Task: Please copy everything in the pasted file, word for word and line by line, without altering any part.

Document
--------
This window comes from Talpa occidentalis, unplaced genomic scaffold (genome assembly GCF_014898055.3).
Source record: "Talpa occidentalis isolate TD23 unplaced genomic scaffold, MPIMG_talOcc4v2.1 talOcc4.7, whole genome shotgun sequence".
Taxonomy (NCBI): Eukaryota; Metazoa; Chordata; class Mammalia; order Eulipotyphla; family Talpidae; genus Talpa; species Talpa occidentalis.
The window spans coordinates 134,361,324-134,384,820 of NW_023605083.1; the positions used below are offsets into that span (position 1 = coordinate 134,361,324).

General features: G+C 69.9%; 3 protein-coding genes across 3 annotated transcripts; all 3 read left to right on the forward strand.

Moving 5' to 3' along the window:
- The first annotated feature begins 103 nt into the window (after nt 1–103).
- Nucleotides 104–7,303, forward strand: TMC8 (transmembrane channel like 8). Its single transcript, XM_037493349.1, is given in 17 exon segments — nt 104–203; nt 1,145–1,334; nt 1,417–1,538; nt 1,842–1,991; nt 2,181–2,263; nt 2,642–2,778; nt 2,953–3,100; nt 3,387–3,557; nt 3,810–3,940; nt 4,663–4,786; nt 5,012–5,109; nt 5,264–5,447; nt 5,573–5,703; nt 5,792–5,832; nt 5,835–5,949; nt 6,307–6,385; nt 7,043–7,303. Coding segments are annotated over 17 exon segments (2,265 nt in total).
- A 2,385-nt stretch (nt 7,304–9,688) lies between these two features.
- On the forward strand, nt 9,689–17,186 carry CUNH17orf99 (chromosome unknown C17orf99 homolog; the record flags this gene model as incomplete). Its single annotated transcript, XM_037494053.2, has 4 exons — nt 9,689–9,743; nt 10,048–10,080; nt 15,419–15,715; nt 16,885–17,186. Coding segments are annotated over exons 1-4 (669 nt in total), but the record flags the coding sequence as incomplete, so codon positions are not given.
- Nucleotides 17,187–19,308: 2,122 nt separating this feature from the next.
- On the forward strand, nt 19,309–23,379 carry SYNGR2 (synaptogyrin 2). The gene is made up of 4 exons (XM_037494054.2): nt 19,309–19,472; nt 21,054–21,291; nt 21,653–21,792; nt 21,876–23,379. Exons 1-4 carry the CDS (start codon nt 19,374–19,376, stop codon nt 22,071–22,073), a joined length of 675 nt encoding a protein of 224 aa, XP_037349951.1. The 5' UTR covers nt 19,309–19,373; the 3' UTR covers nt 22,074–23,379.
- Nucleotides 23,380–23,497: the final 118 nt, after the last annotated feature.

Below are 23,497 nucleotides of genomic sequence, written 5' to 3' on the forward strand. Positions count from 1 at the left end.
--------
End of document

This window comes from Talpa occidentalis, unplaced genomic scaffold (genome assembly GCF_014898055.3).
Source record: "Talpa occidentalis isolate TD23 unplaced genomic scaffold, MPIMG_talOcc4v2.1 talOcc4.7, whole genome shotgun sequence".
Taxonomy (NCBI): Eukaryota; Metazoa; Chordata; class Mammalia; order Eulipotyphla; family Talpidae; genus Talpa; species Talpa occidentalis.
The window spans coordinates 134,361,324-134,384,820 of NW_023605083.1; the positions used below are offsets into that span (position 1 = coordinate 134,361,324).

General features: G+C 69.9%; 3 protein-coding genes across 3 annotated transcripts; all 3 read left to right on the forward strand.

Moving 5' to 3' along the window:
- The first annotated feature begins 103 nt into the window (after nt 1–103).
- Nucleotides 104–7,303, forward strand: TMC8 (transmembrane channel like 8). Its single transcript, XM_037493349.1, is given in 17 exon segments — nt 104–203; nt 1,145–1,334; nt 1,417–1,538; nt 1,842–1,991; nt 2,181–2,263; nt 2,642–2,778; nt 2,953–3,100; nt 3,387–3,557; nt 3,810–3,940; nt 4,663–4,786; nt 5,012–5,109; nt 5,264–5,447; nt 5,573–5,703; nt 5,792–5,832; nt 5,835–5,949; nt 6,307–6,385; nt 7,043–7,303. Coding segments are annotated over 17 exon segments (2,265 nt in total).
- A 2,385-nt stretch (nt 7,304–9,688) lies between these two features.
- On the forward strand, nt 9,689–17,186 carry CUNH17orf99 (chromosome unknown C17orf99 homolog; the record flags this gene model as incomplete). Its single annotated transcript, XM_037494053.2, has 4 exons — nt 9,689–9,743; nt 10,048–10,080; nt 15,419–15,715; nt 16,885–17,186. Coding segments are annotated over exons 1-4 (669 nt in total), but the record flags the coding sequence as incomplete, so codon positions are not given.
- Nucleotides 17,187–19,308: 2,122 nt separating this feature from the next.
- On the forward strand, nt 19,309–23,379 carry SYNGR2 (synaptogyrin 2). The gene is made up of 4 exons (XM_037494054.2): nt 19,309–19,472; nt 21,054–21,291; nt 21,653–21,792; nt 21,876–23,379. Exons 1-4 carry the CDS (start codon nt 19,374–19,376, stop codon nt 22,071–22,073), a joined length of 675 nt encoding a protein of 224 aa, XP_037349951.1. The 5' UTR covers nt 19,309–19,373; the 3' UTR covers nt 22,074–23,379.
- Nucleotides 23,380–23,497: the final 118 nt, after the last annotated feature.

Below are 23,497 nucleotides of genomic sequence, written 5' to 3' on the forward strand. Positions count from 1 at the left end.